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The online observatory Slooh.com will host a free live webcast tonight (May 14) to showcase asteroid 2010 WC9, which will make a near-Earth flyby on Tuesday (May 15). Slooh's webcast begins at 8 p.m. EDT (0000 May 15 GMT). Watch the webcast live here, courtesy of Slooh.com, or directly from Slooh.com here.
Editor's note: If you capture an image of asteroid 2010 WC9 or any other night sky view and would like to share it with Space.com for a possible story or gallery, send images and comments in to: email@example.com.
On May 14th, at 5:00 PM PDT | 8:00 PM EDT | 00:00 UTC, Slooh will train its telescopes on a fast moving asteroid as it makes its close to approach to Earth. Asteroid 2010 WC9 is perilously large at up to 120 meters in size, and will pass between the Earth and the Moon, a very rare occurrence for an asteroid of this size. Slooh will train four different telescopes at its flagship observatory at the Institute of Astrophysics of the Canary Islands, one of the world’s premier observatory sites.
“We have been tracking asteroids for over a decade, and nothing is more chilling than asteroids that are discovered and then lost ”, says Slooh Astronomer Paul Cox. “After their initial discovery, they become lost again because not enough follow-up observations can be made in time to fix their orbit. Slooh members have been dedicated to making observations of Near-Earth Asteroids and comets, and have made over 6,000 submissions to the Minor Planet Center, which collects and analyzes tracking data to determine their orbits over the years..”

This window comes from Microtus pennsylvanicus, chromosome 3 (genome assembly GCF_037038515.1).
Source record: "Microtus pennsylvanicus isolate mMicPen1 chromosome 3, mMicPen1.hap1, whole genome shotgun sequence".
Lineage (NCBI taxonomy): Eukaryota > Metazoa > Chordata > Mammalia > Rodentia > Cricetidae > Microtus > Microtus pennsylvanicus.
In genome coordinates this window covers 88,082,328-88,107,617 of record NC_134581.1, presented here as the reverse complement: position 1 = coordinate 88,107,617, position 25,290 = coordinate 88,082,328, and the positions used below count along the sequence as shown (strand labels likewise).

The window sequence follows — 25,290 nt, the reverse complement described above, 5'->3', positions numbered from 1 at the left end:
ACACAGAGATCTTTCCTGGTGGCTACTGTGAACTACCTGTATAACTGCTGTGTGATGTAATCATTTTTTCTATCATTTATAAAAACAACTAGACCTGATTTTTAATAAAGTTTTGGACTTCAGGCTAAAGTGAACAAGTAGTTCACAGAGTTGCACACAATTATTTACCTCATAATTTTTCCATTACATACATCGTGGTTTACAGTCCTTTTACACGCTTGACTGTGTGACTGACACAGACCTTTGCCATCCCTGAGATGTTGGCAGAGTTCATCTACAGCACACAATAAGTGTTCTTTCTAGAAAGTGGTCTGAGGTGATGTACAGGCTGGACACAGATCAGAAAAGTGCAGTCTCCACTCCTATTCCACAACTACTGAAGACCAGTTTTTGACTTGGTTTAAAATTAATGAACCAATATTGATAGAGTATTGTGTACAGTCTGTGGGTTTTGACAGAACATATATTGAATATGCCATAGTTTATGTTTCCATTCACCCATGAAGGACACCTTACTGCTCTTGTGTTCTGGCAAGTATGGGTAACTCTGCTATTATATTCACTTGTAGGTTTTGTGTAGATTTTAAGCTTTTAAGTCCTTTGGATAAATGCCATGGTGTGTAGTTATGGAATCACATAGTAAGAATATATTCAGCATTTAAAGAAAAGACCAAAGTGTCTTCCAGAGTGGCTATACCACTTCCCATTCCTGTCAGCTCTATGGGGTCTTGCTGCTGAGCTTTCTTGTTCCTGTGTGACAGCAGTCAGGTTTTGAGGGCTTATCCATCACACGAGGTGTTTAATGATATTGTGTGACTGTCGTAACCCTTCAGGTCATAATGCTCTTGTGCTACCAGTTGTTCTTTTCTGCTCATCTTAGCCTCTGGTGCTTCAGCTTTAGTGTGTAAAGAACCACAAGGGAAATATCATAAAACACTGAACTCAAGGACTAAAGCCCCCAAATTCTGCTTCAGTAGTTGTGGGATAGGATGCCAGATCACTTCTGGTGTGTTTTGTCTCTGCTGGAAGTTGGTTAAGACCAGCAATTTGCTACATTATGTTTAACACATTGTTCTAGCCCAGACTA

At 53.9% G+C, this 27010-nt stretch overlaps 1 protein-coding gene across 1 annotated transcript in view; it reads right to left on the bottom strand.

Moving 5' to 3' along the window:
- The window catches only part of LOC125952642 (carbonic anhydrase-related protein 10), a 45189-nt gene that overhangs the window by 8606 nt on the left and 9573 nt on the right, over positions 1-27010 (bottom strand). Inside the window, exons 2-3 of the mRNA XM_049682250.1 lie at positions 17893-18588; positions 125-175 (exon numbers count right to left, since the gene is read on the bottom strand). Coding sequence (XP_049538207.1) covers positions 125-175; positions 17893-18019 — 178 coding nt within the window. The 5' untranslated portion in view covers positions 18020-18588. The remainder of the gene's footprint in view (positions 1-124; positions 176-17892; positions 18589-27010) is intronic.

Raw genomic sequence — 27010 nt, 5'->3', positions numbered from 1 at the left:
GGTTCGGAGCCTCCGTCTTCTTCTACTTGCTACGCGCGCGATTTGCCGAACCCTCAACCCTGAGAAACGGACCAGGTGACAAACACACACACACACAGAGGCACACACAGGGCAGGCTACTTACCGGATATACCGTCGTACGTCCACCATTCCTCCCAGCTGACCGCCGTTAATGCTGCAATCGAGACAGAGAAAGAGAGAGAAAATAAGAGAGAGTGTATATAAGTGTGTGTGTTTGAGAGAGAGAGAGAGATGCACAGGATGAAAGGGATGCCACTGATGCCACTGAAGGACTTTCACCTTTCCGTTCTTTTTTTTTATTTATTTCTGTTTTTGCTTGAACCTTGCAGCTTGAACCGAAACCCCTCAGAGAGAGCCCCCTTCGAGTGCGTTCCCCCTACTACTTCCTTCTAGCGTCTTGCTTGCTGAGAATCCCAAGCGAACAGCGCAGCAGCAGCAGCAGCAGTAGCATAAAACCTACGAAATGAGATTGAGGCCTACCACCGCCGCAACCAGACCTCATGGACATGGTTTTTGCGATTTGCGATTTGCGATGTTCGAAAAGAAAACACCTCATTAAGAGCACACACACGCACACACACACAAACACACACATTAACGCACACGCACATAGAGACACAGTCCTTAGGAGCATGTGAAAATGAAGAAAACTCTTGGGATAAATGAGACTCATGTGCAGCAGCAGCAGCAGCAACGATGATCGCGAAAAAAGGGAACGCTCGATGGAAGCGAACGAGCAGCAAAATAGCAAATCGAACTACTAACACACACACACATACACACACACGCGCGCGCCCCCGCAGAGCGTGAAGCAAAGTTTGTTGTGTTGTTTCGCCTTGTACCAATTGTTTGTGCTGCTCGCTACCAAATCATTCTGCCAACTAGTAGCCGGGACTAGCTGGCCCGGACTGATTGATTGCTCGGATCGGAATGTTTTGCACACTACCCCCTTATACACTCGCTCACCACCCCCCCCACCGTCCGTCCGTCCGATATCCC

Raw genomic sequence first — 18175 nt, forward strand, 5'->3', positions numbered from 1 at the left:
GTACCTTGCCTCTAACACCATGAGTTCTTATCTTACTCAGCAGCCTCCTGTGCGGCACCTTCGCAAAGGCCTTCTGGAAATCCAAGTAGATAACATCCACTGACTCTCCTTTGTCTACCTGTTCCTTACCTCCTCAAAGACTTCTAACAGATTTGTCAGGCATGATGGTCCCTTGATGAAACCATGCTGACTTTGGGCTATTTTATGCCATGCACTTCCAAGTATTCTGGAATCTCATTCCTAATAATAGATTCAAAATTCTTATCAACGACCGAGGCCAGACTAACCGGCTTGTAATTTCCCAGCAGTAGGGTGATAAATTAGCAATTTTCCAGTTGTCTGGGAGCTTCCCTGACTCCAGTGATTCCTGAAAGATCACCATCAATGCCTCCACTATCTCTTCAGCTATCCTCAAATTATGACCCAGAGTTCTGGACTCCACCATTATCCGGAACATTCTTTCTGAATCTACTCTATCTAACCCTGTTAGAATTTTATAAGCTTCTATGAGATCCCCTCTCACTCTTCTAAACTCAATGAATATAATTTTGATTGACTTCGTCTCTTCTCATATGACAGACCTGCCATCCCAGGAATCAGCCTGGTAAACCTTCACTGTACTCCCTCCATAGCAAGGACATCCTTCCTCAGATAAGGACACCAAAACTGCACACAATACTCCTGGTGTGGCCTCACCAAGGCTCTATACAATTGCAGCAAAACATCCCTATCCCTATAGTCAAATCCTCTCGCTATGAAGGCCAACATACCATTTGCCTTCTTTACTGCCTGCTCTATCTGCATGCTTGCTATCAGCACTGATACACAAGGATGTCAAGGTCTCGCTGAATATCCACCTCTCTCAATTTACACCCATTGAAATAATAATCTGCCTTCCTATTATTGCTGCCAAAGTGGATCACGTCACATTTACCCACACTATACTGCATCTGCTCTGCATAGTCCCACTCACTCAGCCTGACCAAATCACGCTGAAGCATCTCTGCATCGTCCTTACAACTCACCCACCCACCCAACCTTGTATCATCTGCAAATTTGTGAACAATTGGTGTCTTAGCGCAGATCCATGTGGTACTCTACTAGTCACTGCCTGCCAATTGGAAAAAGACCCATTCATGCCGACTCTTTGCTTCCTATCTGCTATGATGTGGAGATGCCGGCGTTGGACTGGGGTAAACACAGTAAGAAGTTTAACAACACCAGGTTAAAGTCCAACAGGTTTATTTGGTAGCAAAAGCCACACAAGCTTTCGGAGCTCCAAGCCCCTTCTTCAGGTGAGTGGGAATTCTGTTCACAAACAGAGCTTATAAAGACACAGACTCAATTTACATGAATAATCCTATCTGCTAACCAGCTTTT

During the livestream, Slooh Astronomers Paul Cox and Dr. Paige Godfrey will be on hand to answer questions about the newly recovered asteroid. They’ll discuss its size, speed and makeup, while also exploring why asteroids like 2010 WC9 so often go undetected until just days before they whizz past Earth.
Slooh routinely tracks potentially hazardous objects for the general public to view live (both asteroids and comets) whose sizes are large enough, and whose orbits take them close enough to our planet, that they have the potential to cause significant damage in the event of an impact. Slooh’s livestreams have attracted millions of viewers, and Slooh has become a leading voice to help ensure that public awareness does not wane.
NEA "2010 WC9" is an eye-opening reminder of the potential dangers of asteroid impacts and the importance of acquiring and tracking asteroid orbits. It’s estimated that while 90 percent of the 1000-metre plus sized asteroids have been discovered, only 30% of the 140-metre sized NEAs have been found, with less than 1 percent of the 30-metre sized NEAs having been detected. Even a 30-metre sized asteroid can cause significant damage to a major city.
Viewers are encouraged to ask questions on Slooh’s astronomers by Tweeting them to @Slooh or by taking part in the live chat on Facebook.